Though it took a number of years before the sermon became a perquisite of the modern synagogue, it didn’t take long for congregants to become critics. There was no stopping them from caviling about this, that, and the other thing: The rabbi went on for too long or spoke too briefly; his demeanor in the pulpit was too hoity-toity or excessively chummy; the content of his remarks flew over their heads or underestimated their intelligence; his insights were too scriptural or not scriptural enough, too dense or too thin, too hard-hitting or too vacuous.
“Words, words, words,” was how one disgruntled American Jew described his rabbi’s verbose sermons in 1904. “Instead of putting me into the mood that a sermon should, they irritate me.” Another took exception to his rabbi’s repertoire of mannerisms, counseling him to refrain from wetting his lips while speaking or throwing back his head in the manner of a Methodist preacher, lest these gestures get in the way of his substance.
To ensure the congregation’s goodwill and sustain its “powers of endurance,” as a hard-pressed preacher wryly put it, aspiring rabbis were trained in homiletics, the art of preaching. “Thank God!” remarked a member of the laity in 1878 upon learning that Hebrew Union College had introduced homiletics into its curriculum. Since then, virtually every American rabbinical seminary across the denominational spectrum has instructed its candidates for the clergy in what to say and how to say it, when to “learn there’s a time to preach, but also a time to stop preaching … And how hard is this lesson to learn!” said one frustrated practitioner skilled in “public persuasion.”
For all the training rabbis received, once on their own and in the field, the need for a helping hand to navigate the thicket of congregational critique gave rise to a new genre of American Jewish literature: guidebooks on what made for an effective sermon.
There were different ways to go about it. In some instances, rabbis whose public addresses were well received took to publishing them, hoping they might serve as a model for their more challenged colleagues. Israel H. Levinthal’s 1928 volume, Steering or Drifting: Which?: Sermons and Discourses, was a case in point. The beloved rabbi of the Brooklyn Jewish Center whose pulpit he occupied for over 60 years, from 1919 to 1982, Levinthal made sure to note how those in the pews took to his sermons, subsequently jotting down on the margins of his texts whether it was “hard to get attention,” or “excellent.”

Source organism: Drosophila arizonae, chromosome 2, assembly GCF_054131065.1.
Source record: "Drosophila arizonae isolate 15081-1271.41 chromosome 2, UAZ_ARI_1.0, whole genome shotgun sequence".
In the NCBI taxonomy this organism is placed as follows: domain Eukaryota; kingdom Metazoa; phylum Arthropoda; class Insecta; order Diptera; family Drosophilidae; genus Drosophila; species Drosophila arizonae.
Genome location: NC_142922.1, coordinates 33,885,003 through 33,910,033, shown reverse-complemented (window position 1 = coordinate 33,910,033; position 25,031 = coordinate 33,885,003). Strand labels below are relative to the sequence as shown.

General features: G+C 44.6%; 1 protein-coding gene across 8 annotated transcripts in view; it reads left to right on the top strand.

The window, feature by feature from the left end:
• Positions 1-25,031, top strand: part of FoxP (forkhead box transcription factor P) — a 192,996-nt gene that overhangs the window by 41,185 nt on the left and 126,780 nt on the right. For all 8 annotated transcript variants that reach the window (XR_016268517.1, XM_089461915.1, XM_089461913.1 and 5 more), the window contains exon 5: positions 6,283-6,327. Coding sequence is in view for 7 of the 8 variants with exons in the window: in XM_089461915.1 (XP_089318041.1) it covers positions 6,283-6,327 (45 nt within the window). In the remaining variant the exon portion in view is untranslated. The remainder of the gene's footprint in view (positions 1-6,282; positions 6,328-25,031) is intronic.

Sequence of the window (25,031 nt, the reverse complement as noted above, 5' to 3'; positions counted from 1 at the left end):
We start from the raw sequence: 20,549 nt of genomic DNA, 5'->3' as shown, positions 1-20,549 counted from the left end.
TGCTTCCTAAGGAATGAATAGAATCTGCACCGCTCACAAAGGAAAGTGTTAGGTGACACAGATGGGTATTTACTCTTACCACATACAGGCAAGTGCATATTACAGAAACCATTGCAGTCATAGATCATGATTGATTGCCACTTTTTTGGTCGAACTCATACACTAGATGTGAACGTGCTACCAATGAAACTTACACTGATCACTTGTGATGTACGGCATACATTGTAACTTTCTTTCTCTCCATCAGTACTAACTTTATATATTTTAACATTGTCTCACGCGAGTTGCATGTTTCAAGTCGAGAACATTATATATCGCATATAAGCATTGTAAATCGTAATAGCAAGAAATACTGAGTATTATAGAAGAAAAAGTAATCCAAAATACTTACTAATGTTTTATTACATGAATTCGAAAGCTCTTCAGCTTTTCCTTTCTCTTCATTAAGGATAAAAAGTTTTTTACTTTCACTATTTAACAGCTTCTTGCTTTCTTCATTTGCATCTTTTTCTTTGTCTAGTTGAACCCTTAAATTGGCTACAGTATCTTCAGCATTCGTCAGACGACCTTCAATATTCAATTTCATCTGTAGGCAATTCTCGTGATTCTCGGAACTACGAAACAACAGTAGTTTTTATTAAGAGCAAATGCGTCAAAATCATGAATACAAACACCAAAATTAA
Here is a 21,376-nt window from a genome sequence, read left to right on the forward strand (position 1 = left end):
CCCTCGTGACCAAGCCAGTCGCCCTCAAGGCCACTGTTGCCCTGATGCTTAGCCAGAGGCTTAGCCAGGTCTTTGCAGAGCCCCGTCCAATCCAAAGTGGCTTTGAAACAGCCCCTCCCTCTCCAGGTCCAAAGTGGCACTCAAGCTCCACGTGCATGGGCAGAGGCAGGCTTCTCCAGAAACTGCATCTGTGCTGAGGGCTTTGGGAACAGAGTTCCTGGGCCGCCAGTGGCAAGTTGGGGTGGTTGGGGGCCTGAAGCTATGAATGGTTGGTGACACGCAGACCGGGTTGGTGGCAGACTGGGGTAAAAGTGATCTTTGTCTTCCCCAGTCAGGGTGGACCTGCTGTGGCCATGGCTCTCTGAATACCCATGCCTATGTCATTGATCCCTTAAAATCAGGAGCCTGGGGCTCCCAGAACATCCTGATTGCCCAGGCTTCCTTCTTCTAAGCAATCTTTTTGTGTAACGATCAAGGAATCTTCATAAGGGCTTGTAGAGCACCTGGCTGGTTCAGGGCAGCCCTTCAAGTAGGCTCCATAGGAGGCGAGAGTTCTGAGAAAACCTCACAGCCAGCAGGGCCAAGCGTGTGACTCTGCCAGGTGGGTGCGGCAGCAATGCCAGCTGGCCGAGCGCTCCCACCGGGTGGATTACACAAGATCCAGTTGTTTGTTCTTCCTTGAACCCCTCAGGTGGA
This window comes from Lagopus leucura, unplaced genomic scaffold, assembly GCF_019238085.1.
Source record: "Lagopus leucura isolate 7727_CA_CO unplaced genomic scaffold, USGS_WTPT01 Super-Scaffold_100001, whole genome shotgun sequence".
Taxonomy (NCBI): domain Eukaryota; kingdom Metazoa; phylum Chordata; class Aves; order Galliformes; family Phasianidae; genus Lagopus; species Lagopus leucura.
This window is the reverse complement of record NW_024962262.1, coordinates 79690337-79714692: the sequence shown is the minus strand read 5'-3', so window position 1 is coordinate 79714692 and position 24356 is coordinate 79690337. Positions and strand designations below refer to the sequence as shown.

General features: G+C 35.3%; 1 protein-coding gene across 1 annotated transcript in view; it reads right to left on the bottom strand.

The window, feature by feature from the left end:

At other moments, sermonic guidebooks were expressly didactic: more how-to than show-and-tell. Replete with useful asides, helpful pointers, and “sound advice,” Solomon Freehof’s Modern Jewish Preaching (1941) took that approach. Acknowledging that the role of the modern Jewish preacher “bristles with difficulties,” the longstanding rabbi of Pittsburgh’s Temple Rodef Shalom, a man widely celebrated as much for his eloquence and “beautifully crafted phrasing” as for his scholarship, sought to reassure his younger colleagues that with the right amount of preparation and sensitivity to the “specific moods and tastes” of their congregants, they, too, could come up with a sermon that “did good.”
Today’s rabbis, like their predecessors, also look for ways to connect with their congregants. In their mutual search for a more intimate, less performative encounter, they have rearranged the furniture of the sanctuary as well as the structure of the service, often substituting text study, or a d’var Torah for the sermon. Literally meaning a “word” of wisdom rather than a torrent—a succinct presentation, designed to frame the biblical text the congregation is about to read—this form of exchange has become more and more commonplace. The sermon, in turn, is increasingly associated with the High Holidays, an annual occasion rather than a weekly occurrence.
Some of us might miss hearing a sermon every Shabbat while others are content with its limited appearance. Everyone can agree that, in the end, its role in modern Jewish life says as much about us—our needs, our values—as it does about the Torah portion of the week or Anatole France.
Jenna Weissman Joselit, the Charles E. Smith Professor of Judaic Studies & Professor of History at the George Washington University, is currently at work on a biography of Mordecai M. Kaplan.